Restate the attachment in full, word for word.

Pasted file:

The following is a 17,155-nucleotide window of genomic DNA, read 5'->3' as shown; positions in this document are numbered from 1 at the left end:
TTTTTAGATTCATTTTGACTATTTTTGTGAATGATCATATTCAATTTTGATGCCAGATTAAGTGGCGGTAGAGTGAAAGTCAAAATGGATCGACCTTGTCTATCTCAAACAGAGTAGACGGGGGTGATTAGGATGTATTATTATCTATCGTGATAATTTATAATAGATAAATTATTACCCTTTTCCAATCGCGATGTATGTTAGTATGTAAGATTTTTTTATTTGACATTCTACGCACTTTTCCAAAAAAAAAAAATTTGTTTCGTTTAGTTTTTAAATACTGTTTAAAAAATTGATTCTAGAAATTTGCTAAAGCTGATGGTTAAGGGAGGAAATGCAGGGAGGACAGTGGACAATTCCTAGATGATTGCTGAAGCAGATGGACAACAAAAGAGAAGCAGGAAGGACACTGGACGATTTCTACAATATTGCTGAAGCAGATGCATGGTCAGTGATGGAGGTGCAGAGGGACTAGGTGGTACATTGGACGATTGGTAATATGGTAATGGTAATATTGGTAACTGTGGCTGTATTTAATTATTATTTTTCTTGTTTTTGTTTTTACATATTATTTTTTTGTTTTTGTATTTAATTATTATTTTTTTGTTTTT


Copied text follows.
The following is a 17,155-nucleotide window of genomic DNA, read 5'->3' as shown; positions in this document are numbered from 1 at the left end:
TTTTTAGATTCATTTTGACTATTTTTGTGAATGATCATATTCAATTTTGATGCCAGATTAAGTGGCGGTAGAGTGAAAGTCAAAATGGATCGACCTTGTCTATCTCAAACAGAGTAGACGGGGGTGATTAGGATGTATTATTATCTATCGTGATAATTTATAATAGATAAATTATTACCCTTTTCCAATCGCGATGTATGTTAGTATGTAAGATTTTTTTATTTGACATTCTACGCACTTTTCCAAAAAAAAAAAATTTGTTTCGTTTAGTTTTTAAATACTGTTTAAAAAATTGATTCTAGAAATTTGCTAAAGCTGATGGTTAAGGGAGGAAATGCAGGGAGGACAGTGGACAATTCCTAGATGATTGCTGAAGCAGATGGACAACAAAAGAGAAGCAGGAAGGACACTGGACGATTTCTACAATATTGCTGAAGCAGATGCATGGTCAGTGATGGAGGTGCAGAGGGACTAGGTGGTACATTGGACGATTGGTAATATGGTAATGGTAATATTGGTAACTGTGGCTGTATTTAATTATTATTTTTCTTGTTTTTGTTTTTACATATTATTTTTTTGTTTTTGTATTTAATTATTATTTTTTTGTTTTT